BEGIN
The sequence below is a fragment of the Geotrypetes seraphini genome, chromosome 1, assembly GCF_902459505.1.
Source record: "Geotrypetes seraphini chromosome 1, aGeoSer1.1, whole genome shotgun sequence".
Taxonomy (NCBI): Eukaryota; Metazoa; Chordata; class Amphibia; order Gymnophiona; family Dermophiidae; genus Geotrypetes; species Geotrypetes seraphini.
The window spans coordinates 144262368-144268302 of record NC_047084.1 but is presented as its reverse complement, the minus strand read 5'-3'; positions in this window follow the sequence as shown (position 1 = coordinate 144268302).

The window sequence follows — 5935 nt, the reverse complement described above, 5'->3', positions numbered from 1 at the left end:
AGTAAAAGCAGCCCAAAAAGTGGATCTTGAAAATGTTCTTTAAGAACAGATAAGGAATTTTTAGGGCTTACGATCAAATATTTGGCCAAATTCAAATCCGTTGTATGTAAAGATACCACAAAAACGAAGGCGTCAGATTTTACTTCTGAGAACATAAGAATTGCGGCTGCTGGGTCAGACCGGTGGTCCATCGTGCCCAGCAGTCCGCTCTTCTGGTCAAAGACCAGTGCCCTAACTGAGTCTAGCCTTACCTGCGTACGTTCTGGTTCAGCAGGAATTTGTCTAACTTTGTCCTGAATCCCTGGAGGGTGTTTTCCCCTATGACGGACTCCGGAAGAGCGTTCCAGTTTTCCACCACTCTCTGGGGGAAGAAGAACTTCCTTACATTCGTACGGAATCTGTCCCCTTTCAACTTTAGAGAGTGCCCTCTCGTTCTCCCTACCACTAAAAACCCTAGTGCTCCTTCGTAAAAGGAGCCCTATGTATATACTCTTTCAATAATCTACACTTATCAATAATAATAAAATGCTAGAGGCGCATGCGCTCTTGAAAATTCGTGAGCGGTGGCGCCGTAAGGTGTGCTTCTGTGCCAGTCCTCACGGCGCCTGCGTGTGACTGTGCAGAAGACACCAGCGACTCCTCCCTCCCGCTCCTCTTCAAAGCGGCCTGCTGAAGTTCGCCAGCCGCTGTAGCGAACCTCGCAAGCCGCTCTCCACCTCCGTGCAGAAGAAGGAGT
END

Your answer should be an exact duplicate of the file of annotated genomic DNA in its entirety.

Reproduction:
The sequence below is a fragment of the Geotrypetes seraphini genome, chromosome 1, assembly GCF_902459505.1.
Source record: "Geotrypetes seraphini chromosome 1, aGeoSer1.1, whole genome shotgun sequence".
Taxonomy (NCBI): Eukaryota; Metazoa; Chordata; class Amphibia; order Gymnophiona; family Dermophiidae; genus Geotrypetes; species Geotrypetes seraphini.
The window spans coordinates 144262368-144268302 of record NC_047084.1 but is presented as its reverse complement, the minus strand read 5'-3'; positions in this window follow the sequence as shown (position 1 = coordinate 144268302).

The window sequence follows — 5935 nt, the reverse complement described above, 5'->3', positions numbered from 1 at the left end:
AGTAAAAGCAGCCCAAAAAGTGGATCTTGAAAATGTTCTTTAAGAACAGATAAGGAATTTTTAGGGCTTACGATCAAATATTTGGCCAAATTCAAATCCGTTGTATGTAAAGATACCACAAAAACGAAGGCGTCAGATTTTACTTCTGAGAACATAAGAATTGCGGCTGCTGGGTCAGACCGGTGGTCCATCGTGCCCAGCAGTCCGCTCTTCTGGTCAAAGACCAGTGCCCTAACTGAGTCTAGCCTTACCTGCGTACGTTCTGGTTCAGCAGGAATTTGTCTAACTTTGTCCTGAATCCCTGGAGGGTGTTTTCCCCTATGACGGACTCCGGAAGAGCGTTCCAGTTTTCCACCACTCTCTGGGGGAAGAAGAACTTCCTTACATTCGTACGGAATCTGTCCCCTTTCAACTTTAGAGAGTGCCCTCTCGTTCTCCCTACCACTAAAAACCCTAGTGCTCCTTCGTAAAAGGAGCCCTATGTATATACTCTTTCAATAATCTACACTTATCAATAATAATAAAATGCTAGAGGCGCATGCGCTCTTGAAAATTCGTGAGCGGTGGCGCCGTAAGGTGTGCTTCTGTGCCAGTCCTCACGGCGCCTGCGTGTGACTGTGCAGAAGACACCAGCGACTCCTCCCTCCCGCTCCTCTTCAAAGCGGCCTGCTGAAGTTCGCCAGCCGCTGTAGCGAACCTCGCAAGCCGCTCTCCACCTCCGTGCAGAAGAAGGAGT